Hotel – owned by public employee pension-fund and managed by HEI Hospitality – allegedly fired hotel front-desk agent for union organizing
June 4, 2012
IRVINE – A federal agency charged with enforcing labor law has issued a complaint against the Embassy Suites Hotel in Irvine alleging the hotel violated the law when it fired a front desk agent this past year.
In its complaint against the hotel, which is owned by the Los Angeles County Employees Retirement Association and operated by a Connecticut-based hotelier, HEI Hospitality, the National Labor Relations Board’s Office of the General Counsel says management discriminated against Andrew Cohen, a multiple-year employee and known union supporter. The NLRB’s General Counsel alleges the hotel broke the law by firing Cohen and therefore discouraging employees from engaging in legally-protected activity such as handing out pro-worker fliers and picketing the hotel protesting bad working conditions.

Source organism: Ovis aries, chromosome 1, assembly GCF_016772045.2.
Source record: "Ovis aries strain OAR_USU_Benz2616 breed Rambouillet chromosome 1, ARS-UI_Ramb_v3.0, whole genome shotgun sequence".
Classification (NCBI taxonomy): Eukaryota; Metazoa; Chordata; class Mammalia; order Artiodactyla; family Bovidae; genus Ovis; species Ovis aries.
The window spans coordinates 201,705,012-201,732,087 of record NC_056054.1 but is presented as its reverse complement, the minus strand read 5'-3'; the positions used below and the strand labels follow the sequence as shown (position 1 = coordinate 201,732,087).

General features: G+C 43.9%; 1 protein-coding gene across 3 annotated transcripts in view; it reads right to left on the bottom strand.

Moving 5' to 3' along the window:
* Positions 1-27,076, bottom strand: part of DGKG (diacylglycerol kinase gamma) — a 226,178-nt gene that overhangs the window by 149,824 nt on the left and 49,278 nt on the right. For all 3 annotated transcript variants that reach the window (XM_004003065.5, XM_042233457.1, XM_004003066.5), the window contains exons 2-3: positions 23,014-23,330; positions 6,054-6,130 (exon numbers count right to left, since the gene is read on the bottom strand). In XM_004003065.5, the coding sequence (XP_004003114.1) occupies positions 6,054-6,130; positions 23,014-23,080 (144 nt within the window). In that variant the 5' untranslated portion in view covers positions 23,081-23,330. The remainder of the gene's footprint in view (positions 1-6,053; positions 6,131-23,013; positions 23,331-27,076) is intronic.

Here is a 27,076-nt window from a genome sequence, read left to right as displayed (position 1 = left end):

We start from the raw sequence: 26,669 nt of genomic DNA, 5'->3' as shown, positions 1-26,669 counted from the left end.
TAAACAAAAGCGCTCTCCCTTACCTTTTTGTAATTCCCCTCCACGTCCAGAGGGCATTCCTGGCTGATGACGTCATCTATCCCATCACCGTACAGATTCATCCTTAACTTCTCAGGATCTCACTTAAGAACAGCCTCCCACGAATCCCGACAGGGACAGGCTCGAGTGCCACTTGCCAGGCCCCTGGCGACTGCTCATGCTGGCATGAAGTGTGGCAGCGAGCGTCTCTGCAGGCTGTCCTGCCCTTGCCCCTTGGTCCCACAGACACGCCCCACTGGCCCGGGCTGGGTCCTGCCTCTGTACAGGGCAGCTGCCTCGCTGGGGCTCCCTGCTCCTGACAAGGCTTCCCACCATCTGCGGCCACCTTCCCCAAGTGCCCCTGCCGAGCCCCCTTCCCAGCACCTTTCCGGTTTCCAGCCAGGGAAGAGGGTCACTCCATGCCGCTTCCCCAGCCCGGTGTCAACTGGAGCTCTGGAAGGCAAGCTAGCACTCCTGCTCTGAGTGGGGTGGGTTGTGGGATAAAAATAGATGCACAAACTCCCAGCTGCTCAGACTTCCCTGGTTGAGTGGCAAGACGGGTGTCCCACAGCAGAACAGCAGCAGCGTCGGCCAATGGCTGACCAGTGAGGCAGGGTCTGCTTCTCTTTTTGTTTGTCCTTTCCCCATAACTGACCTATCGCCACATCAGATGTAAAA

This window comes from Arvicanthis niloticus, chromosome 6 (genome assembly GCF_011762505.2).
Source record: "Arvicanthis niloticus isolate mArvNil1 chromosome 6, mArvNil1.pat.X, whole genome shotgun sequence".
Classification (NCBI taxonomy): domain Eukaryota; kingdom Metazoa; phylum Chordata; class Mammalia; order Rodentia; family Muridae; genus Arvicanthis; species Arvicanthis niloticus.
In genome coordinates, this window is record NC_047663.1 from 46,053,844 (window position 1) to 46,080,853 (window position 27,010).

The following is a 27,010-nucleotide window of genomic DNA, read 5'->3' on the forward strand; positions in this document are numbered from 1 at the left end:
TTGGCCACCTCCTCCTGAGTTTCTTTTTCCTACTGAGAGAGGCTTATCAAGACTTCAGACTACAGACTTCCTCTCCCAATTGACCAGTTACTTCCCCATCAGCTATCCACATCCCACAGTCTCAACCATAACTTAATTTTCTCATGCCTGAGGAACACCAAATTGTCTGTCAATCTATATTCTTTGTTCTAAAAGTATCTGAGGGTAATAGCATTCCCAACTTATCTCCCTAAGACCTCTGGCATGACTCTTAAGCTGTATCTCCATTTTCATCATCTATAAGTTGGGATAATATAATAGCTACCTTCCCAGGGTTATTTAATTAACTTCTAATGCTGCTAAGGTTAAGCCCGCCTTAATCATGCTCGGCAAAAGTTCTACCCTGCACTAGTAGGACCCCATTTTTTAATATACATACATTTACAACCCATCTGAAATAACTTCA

Cohen was fired on July 29, 2011.
“At the Embassy Suites, we have the right to tell the public about our poor working conditions—low wages, heavy workloads and disrespect from managers,” Cohen said. “But one morning after doing so, I was a fired.”
As remedy for the allegations, the NLRB General Counsel requests full back pay for Cohen for work time missed. Cohen is seeking reinstatement to his former position in the hotel.
“I want my job back,” Cohen said. “We cannot be punished for standing up for our rights, and I’m happy to know the federal government has my back on this important issue.”
This event adds to the Embassy Suites’ growing record of exploitative labor practices at the hotels.
In 2011, a California State Labor Commission hearing officer found the Embassy Suites in Irvine guilty of denying rest breaks required under state law to eight workers and ordered the hotel pay them $41,000. HEI has now settled or been held liable for 32 wage and hour administrative complaints for a total of $99,999 at the Embassy Suites Irvine.